The bus drops us right opposite the impressive looking complex and we are early, so there’s time to enter our relay team details and also get signed up for the Rainbow Relay at the end. It’s one of those pools where you have to get naked and wash all the hairy bits before putting on trunks and getting into the water. Fortunately, no one is supervising. It all seems a bit random organisation-wise as it turns out that the warm up starts at three and the races at four, so we are not that early. Heat sheets are on the walls so we all have to keep our wits about us as to the order of events and which events we’ve actually entered and where the relays are placed. Fortunately the announcer is calling out names and lanes for each event. I’m the first to swim with 200 Backstroke which seems to go very slowly. Luchi is not looking forward to doing 100m Fly in a 50 m pool. He’s leading after of 50 M but five meters from the end, someone lowers a piano from the ceiling onto his back and he comes third for a gold medal. Thibault is really giving it a go with both 50 and 100 m Fly – it looks like hard work but it pays of as he’s got silver and bronze.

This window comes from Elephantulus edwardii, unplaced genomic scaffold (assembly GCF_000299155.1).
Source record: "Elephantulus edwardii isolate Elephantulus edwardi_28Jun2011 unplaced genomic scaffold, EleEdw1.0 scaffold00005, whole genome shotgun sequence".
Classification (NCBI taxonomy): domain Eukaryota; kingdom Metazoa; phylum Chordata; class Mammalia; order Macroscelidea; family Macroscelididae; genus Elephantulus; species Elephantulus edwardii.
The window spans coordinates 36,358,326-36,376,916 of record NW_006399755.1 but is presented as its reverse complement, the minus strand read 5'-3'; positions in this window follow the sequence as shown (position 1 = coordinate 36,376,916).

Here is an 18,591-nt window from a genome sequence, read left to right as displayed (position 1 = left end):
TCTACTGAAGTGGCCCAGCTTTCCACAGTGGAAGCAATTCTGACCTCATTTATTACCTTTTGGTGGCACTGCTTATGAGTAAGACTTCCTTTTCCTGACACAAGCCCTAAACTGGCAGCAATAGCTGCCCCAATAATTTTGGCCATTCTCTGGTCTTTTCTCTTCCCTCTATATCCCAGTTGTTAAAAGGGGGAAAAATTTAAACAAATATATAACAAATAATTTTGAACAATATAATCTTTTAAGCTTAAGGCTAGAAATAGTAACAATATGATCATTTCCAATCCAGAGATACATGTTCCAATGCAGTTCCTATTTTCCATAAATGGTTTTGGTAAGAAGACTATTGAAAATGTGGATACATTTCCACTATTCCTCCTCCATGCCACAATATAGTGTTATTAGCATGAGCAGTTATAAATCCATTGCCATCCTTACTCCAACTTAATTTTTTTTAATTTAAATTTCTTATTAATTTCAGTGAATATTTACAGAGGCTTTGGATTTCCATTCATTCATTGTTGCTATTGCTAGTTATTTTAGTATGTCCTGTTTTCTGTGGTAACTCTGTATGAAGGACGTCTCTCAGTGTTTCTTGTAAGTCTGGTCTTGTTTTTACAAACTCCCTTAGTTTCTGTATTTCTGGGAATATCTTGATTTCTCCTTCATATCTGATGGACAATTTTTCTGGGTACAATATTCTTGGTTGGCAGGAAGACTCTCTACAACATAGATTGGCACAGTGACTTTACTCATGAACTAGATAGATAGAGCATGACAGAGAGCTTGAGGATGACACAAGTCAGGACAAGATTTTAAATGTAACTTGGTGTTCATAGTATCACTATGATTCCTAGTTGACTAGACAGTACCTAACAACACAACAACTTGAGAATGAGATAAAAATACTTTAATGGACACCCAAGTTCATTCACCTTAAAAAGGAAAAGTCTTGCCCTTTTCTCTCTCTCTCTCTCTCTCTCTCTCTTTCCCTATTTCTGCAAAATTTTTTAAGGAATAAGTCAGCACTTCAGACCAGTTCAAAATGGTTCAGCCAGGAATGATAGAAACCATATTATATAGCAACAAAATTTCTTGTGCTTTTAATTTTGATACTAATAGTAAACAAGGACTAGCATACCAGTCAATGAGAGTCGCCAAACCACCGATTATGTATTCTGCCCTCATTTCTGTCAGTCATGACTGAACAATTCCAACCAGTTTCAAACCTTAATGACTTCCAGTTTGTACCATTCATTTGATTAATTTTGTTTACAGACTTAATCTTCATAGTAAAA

There’s a problem with the 4 x 50 freestyle relay which should come before my 100m Backstroke. I can see in the control box that the woman is still desperately entering our details into the computer. I’m ok with that as I prefer to do the backstroke first. We do have breaks in the programme to recover and then launch into the medley relays. It’s my third backstroke race and I’m longing to do a bit of front crawl for a change. However, we win a gold medal for our efforts in the 160+ age range.
During the second break there’s a syncro demonstration/lesson. A woman gets volunteers into the pool and does a lesson to create a small routine at the end – quite impressive.